4 Funding Success Stories From Real Entrepreneurs

From using credit cards to bank loans to Kickstarter, methods of funding your business dreams are limitless. Here are some inspiring examples from real entrepreneurs.  

1
Build a Great Community

Photo by Flickr user ShashiBellamkonda. Photo by Flickr user ShashiBellamkonda

While "sharing economy" startups like Airbnb and TaskRabbit are bigger, newer and better funded, Couchsurfing is one of the original players in turning a community into a business. 

Founded in 2004, Couchsurfing is a social travel network that connects a community of 5 million members in more than 96,000 cities via its website and mobile applications. Individuals can arrange short homestays through the service.

While Couchsurfing initially eschewed traditional venture funding, instead focusing on the grassroots growth of its community of passionate users, in 2011, it raised $7.6 million dollars in funding with its sights set on growth.

Couchsurfing is nothing without its community, and so with bigger funding came rumbles that the company would not be able to stay true to its freewheeling, community-focused ethos. Committing to use that funding to enhance user experience and enhance reach, Couchsurfing is so far growing apace.

Read other success stories here.

2
Pivot

Sometimes you don't know exactly what type of business you want to be, and you need to change in order to be successful Take, for example, the ultra-successful online retailer Fab.com began life as gay community site fabulis.com. Founder Jason Goldberg struggled to find a niche for his fledgling site when Facebook and other dating sites were already so successful. Fab.com was born from the ashes, focusing on a completely different niche: high-end design.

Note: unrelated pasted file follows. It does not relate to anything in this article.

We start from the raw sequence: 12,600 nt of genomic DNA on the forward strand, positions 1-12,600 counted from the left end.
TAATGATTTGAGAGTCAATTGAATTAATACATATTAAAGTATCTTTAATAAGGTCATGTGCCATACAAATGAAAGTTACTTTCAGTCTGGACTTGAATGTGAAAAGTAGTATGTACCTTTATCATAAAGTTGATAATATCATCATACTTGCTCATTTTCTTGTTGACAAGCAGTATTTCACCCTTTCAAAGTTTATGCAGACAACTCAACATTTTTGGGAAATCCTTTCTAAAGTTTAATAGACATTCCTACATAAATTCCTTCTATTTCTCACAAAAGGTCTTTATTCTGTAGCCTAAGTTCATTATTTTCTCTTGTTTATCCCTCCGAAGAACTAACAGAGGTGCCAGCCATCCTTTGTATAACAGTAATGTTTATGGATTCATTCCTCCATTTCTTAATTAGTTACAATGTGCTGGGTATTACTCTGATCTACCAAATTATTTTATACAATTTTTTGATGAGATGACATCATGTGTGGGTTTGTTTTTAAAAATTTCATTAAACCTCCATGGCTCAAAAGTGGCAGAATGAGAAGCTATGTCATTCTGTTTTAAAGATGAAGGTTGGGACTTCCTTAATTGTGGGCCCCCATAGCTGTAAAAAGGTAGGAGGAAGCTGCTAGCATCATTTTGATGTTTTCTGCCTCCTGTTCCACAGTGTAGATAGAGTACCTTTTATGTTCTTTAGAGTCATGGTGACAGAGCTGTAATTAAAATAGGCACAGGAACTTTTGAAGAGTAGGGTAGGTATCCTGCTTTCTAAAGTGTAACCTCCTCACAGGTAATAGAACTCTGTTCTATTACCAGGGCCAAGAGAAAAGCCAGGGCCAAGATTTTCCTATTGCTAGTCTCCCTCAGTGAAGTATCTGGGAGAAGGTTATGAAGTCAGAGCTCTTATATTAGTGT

Find out more about businesses that pivoted here.

3
Crowdfunding

"If you want to understand change, you have to live it," explains thought leader and author Joseph Jaffe in the wake of the success of his Kickstarter campaign for the new book Z.E.R.O. - Zero paid media as the new marketing model. He adds, rather cheekily: "You can't read about it in a book, unless of course it's mine."

As a sought-after marketing consultant, speaker and thought leader, Jaffe has a long track record bringing innovative thinking to organizations such as The Coca-Cola Company, Panasonic, Kraft Foods and H&R Block, Target, Verisign, Anheuser-Busch InBev and General Motors/Onstar. 

With his latest project -- Z.E.R.O. -- he wanted to go a decidedly different route than traditional publishing, and so, working with his parter Maarten Albarda, Jaffe decided to launch a Kickstarter to fund the publication of the book. Read more in our interview

The lesson for entrepreneurs: As self-publishing supplants more traditional routes to publication and real-time marketing demands authentic expressions of brand identity, involving the crowd in the creation of a product can build a deeper connection with the audience you're trying to reach. 

4
Bootstrapping

Crossfit Affiliate Owner David Osorio in his gym
Crossfit Affiliate Owner David Osorio in his gym. Photo by Samuel Ayide

Can you really build a sustainable business with committed employees and a large and growing community of customers without a big bank loan or borrowing lots of money from friends and family? 

For Crossfit South Brooklyn gym owner David Osorio, the answer is a decided yes. He started his Crossfit affiliate in 2007 in a local park with a handful of clients. Over the years that bootstrapped operation has grown to a large dedicated space in Gowanus, Brooklyn with 600 members and 20 employees. 

"When I wanted to start CFSBK, it didn’t seem like the smartest approach to find partners, take out a huge loan, and rent some ludicrously overpriced real estate in Brooklyn in order to start a gym based around a niche training concept that no one had heard of," Osorio writes in a post on his blog. "My entire "financial plan" was to simply work to my best abilities within the resources I had and to never spend a single dollar I didn't already have available. My rule was that if I didn't have the funds to obtain something I needed, I would have to work harder with what I did have until I was able to afford it."

Read CFSBK's story here.